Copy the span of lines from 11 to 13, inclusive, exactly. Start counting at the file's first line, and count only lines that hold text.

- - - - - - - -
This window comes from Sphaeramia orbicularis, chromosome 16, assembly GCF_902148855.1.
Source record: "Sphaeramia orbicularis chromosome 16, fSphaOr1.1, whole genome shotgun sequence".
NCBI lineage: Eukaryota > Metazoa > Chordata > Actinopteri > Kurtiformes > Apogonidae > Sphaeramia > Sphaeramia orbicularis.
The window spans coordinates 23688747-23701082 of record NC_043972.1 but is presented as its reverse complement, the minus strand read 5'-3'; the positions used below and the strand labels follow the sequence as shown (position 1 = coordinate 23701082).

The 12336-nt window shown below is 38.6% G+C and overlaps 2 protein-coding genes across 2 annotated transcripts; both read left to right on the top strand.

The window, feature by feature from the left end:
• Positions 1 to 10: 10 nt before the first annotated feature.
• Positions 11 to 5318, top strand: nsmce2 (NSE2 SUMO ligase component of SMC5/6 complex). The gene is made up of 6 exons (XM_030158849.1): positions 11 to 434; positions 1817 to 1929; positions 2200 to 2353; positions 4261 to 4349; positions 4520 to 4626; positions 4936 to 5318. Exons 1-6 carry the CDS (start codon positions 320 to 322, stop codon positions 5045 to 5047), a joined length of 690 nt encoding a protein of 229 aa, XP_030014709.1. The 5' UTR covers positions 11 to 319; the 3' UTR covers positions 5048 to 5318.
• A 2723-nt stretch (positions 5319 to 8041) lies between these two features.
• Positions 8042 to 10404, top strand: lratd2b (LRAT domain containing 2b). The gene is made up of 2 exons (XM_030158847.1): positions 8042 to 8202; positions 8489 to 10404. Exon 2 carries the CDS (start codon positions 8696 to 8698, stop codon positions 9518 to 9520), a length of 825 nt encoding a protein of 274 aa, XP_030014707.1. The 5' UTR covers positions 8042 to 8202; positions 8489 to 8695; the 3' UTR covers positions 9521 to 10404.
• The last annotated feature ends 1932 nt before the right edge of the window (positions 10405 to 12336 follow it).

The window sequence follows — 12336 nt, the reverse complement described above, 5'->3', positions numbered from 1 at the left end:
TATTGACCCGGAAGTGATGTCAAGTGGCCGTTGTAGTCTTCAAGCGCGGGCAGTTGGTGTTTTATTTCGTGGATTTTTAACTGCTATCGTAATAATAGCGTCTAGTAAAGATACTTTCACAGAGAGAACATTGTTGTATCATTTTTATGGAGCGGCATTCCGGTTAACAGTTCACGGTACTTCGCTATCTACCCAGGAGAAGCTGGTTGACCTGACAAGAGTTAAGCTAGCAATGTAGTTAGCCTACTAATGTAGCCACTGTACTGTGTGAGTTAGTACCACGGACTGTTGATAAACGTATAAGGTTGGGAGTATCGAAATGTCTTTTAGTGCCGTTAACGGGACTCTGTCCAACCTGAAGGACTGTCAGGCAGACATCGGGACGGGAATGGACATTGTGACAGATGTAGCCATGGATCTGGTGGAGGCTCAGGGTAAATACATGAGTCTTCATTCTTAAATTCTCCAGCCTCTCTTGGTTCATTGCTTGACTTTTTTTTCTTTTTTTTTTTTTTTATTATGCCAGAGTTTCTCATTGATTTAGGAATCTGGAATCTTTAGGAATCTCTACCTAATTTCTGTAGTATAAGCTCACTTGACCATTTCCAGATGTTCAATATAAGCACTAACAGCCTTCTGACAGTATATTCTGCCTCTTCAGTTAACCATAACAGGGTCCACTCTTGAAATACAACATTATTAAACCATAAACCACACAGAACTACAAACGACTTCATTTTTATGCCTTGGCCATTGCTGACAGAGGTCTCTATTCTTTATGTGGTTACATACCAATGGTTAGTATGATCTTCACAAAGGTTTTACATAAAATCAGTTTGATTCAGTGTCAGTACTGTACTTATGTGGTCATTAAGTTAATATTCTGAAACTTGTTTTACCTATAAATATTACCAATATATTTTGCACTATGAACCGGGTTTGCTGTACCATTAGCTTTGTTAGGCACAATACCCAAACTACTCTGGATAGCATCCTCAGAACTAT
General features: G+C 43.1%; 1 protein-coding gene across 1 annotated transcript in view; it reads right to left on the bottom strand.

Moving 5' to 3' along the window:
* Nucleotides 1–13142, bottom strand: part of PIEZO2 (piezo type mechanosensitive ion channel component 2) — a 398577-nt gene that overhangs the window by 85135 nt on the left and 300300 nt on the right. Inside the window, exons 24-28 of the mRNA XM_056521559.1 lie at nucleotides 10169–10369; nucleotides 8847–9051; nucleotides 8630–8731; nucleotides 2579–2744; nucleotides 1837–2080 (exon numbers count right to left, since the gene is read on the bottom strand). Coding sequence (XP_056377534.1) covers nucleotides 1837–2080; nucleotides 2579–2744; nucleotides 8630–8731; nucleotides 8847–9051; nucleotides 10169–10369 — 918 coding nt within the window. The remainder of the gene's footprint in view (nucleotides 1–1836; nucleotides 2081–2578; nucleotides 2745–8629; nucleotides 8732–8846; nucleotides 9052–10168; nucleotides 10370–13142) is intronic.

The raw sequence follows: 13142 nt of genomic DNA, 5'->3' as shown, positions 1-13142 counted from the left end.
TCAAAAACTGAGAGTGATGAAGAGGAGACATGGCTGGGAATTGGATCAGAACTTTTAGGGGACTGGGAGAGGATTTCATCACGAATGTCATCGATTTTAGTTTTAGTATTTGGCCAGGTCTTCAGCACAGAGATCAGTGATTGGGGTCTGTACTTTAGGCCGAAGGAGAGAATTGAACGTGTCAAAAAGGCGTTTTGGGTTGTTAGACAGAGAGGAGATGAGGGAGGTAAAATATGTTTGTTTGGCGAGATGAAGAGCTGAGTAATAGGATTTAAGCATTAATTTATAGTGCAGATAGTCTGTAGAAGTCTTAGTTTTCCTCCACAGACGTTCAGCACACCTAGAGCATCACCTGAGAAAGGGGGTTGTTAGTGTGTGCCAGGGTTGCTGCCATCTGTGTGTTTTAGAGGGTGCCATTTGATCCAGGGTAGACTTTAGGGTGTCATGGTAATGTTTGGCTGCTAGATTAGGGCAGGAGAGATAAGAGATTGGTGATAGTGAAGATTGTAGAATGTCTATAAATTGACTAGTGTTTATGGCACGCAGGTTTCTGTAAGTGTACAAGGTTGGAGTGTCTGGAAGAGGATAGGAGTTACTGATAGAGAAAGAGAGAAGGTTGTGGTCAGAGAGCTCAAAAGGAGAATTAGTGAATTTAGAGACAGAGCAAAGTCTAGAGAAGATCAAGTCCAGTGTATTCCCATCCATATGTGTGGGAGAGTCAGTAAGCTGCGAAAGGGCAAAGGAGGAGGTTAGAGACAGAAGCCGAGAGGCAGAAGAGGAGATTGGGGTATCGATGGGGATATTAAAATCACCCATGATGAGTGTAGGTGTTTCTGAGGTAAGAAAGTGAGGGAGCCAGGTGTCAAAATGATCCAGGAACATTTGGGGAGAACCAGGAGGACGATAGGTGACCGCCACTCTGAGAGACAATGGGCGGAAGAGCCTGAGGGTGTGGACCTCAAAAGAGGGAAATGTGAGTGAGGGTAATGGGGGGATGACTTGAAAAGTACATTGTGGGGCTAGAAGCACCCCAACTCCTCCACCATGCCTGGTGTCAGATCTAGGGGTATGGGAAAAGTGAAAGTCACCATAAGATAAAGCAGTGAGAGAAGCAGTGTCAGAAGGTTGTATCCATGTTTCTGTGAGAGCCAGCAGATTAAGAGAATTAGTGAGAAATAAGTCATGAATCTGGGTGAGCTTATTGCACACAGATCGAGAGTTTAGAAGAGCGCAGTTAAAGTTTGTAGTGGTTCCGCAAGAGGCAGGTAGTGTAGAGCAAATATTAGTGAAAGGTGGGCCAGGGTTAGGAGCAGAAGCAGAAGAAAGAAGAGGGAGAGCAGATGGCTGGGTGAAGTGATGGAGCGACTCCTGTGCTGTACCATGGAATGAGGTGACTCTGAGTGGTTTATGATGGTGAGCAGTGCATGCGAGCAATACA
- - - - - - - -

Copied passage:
• The last annotated feature ends 1932 nt before the right edge of the window (positions 10405 to 12336 follow it).

The window sequence follows — 12336 nt, the reverse complement described above, 5'->3', positions numbered from 1 at the left end:
TATTGACCCGGAAGTGATGTCAAGTGGCCGTTGTAGTCTTCAAGCGCGGGCAGTTGGTGTTTTATTTCGTGGATTTTTAACTGCTATCGTAATAATAGCGTCTAGTAAAGATACTTTCACAGAGAGAACATTGTTGTATCATTTTTATGGAGCGGCATTCCGGTTAACAGTTCACGGTACTTCGCTATCTACCCAGGAGAAGCTGGTTGACCTGACAAGAGTTAAGCTAGCAATGTAGTTAGCCTACTAATGTAGCCACTGTACTGTGTGAGTTAGTACCACGGACTGTTGATAAACGTATAAGGTTGGGAGTATCGAAATGTCTTTTAGTGCCGTTAACGGGACTCTGTCCAACCTGAAGGACTGTCAGGCAGACATCGGGACGGGAATGGACATTGTGACAGATGTAGCCATGGATCTGGTGGAGGCTCAGGGTAAATACATGAGTCTTCATTCTTAAATTCTCCAGCCTCTCTTGGTTCATTGCTTGACTTTTTTTTCTTTTTTTTTTTTTTTATTATGCCAGAGTTTCTCATTGATTTAGGAATCTGGAATCTTTAGGAATCTCTACCTAATTTCTGTAGTATAAGCTCACTTGACCATTTCCAGATGTTCAATATAAGCACTAACAGCCTTCTGACAGTATATTCTGCCTCTTCAGTTAACCATAACAGGGTCCACTCTTGAAATACAACATTATTAAACCATAAACCACACAGAACTACAAACGACTTCATTTTTATGCCTTGGCCATTGCTGACAGAGGTCTCTATTCTTTATGTGGTTACATACCAATGGTTAGTATGATCTTCACAAAGGTTTTACATAAAATCAGTTTGATTCAGTGTCAGTACTGTACTTATGTGGTCATTAAGTTAATATTCTGAAACTTGTTTTACCTATAAATATTACCAATATATTTTGCACTATGAACCGGGTTTGCTGTACCATTAGCTTTGTTAGGCACAATACCCAAACTACTCTGGATAGCATCCTCAGAACTAT